Capital Gains Tax when Converting Currency

When I wrote about some low cost ways to convert your valuable US Dollars (USD) back into Canadian dollars (USD), there was a comment about the potential for capital gains tax which caught some readers by surprise. At a high level, if there is any sort of “profit” from doing a conversion from USD to CAD within a non-registered account, then there will be taxes owed. Lets get into the weeds a little more.

What is Capital Gains Tax?

This tax only applies to investments in non-registered accounts and U.S based investment real estate. If you sell a position in a non-registered account, and there is a profit (capital gain), then there will be capital gains tax owed when you file taxes for that year. How is capital gains tax calculated? At the simplest level, 50% of your capital gain is added to your income for the year. If you are at the highest tax bracket, then you will pay approximately 25% of your capital gain in tax.

For example:

Say you purchased $1,000 worth of a Canadian publicly traded company in a non-registered account and later sold it for $1,500.  In this simplified example, the capital gain would be $500.  The next step would be to take 50% of your capital gain and add to income for the year to determine your marginal tax rate.

Say that your marginal tax rate for the year is 40%, then your capital gains tax payable is $250 x 40% = $100.  In this case, your tax would be 20% of your capital gain, or half your marginal rate.  This calculation can get a bit more complicated because your buy price can change if you add to your position or make renovations when it comes to an investment property.  This is called calculating your adjusted cost base and you can read more about it here.  Otherwise, you can read more about capital gains tax here.

How does Capital Gains Tax Apply to Foreign Exchange?

So back to the original issue of taxation of doing foreign exchange (FX). It can get confusing thinking in terms of a foreign currency and trying to calculate profit.  Buying and selling USD is very similar to buying and selling an equity as the value of USD relative to CAD changes over time.

For example:

Say that back in 2011/2012, you had the foresight to buy $10,000 USD when CAD/USD was at par.  Being the astute capitalist, you figure with CAD being around 1.40 would be a good time to sell USD and convert back to CAD.  Since you purchased $10,000 USD with $10,000 CAD, and sold for $14,000 CAD, your capital gain is $4,000 CAD.  Hint: convert everything to CAD first before doing your calculations.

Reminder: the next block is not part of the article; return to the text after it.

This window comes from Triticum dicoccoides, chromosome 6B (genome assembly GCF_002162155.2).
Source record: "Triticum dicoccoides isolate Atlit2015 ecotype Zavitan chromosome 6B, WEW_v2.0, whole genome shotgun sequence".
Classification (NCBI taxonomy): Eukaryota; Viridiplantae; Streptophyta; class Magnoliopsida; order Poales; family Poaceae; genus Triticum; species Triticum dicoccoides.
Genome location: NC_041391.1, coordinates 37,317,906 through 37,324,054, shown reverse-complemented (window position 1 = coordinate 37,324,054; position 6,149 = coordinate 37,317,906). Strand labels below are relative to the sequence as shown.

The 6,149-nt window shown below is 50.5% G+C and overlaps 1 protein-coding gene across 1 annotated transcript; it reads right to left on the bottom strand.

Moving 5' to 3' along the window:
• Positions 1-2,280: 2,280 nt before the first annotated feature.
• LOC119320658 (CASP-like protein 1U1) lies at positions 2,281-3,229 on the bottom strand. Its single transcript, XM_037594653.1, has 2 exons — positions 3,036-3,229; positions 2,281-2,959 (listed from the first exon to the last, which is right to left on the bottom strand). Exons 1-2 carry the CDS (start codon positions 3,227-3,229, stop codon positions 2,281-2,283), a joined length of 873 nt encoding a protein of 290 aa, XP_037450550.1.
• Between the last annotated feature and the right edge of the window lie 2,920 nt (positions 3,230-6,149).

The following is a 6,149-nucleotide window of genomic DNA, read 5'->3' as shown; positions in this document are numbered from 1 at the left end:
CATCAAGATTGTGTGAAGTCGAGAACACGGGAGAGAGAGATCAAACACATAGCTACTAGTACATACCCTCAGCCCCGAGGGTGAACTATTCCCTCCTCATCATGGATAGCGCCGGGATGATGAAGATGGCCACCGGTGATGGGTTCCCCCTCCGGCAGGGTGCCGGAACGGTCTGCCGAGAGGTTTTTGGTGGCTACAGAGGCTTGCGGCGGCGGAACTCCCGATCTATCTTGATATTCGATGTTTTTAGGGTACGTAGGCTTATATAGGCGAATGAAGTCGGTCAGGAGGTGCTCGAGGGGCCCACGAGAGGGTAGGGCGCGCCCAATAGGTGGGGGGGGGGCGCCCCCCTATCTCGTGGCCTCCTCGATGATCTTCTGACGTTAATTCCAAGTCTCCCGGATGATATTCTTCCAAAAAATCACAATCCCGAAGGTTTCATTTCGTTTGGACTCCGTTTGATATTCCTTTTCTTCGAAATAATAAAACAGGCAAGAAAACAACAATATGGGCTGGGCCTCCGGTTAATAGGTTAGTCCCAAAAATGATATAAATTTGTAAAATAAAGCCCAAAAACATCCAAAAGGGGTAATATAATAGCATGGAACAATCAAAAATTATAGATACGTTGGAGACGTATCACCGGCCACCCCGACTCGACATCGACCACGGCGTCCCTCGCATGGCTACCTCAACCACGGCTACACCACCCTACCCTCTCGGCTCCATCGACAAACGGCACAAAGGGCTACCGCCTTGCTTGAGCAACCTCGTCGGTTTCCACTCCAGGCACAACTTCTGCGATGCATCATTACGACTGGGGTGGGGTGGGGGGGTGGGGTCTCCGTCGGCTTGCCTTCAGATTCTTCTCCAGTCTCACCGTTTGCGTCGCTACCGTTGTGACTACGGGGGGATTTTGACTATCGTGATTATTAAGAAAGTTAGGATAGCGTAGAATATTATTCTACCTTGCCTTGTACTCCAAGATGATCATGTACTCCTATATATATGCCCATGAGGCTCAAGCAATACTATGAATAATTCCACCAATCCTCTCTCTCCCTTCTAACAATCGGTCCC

Typical capital gains tax calculations apply here (see above), but with a small wrinkle.  Canada Revenue Agency (CRA) does not require that you report FX gains/losses unless it is greater than $200.  So in this case, you would report $3,800 ($4,000 – $200) as your capital gain, then taxed on the $1,900 (50% of $3,800).  If using the same marginal tax rate as the first example, you’re looking at about $760 in taxes.

What about U.S. stocks and U.S property capital gains?  Here’s an article on how to calculate U.S capital gains tax in a non-registered account, and the tax implications of buying a U.S property.

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FT is the founder and editor of Million Dollar Journey (est. 2006). Through various financial strategies outlined on this site, he grew his net worth from $200,000 in 2006 to $1,000,000 by 2014. You can read more about him here.
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7 years ago

Do you have a spreadsheet that you would share for stock’s ACB CAPITAL GAINS with an additional column for “running total capital gains” .

7 years ago

HI. You made a comment on RedFlag that DLR is considered currency, and therefore the $200 change minimum to include in Tax would apply. Can you please provide information where you got this confirmed? CRA gave me a reverse opinion so it would be appreciated.

7 years ago
Reply to  FT

actually Dan negates your comment, as says the $200 exclusion would likely NOT apply with the sale of DLR, which is why i was interested where you had contradicting information

Vincent Hoang
8 years ago


I have a question regarding USD funds. What if they were accrued via employment income and not bought for profit? Do capital gains tax have an impact here. Is there a need for some kind of proof to the government here?


8 years ago

Do capital gains taxes apply if you were to sell a Canadian owned car to an American who pays in USD and which you subsequently convert to Canadian dollars giving you a profit on the sale?

8 years ago

I had the impression that if the gain or loss was less than $200 (i.e. absolute value), then you wouldn’t have to report it. However, it didn’t occur to me that the $200 would be exempted in the event that your gain or loss was greater than $200. Interesting.

Patrick Hankinson
8 years ago

Also curious on Mike’s first question. Could you claim a capital loss on currency exchange?

8 years ago

1) Can you claim capital loss with currency exchange?

2) What if you buy then sell a US stock but then leave the stock in USD so you actually havent realized the “gains” by converting it back to CAD.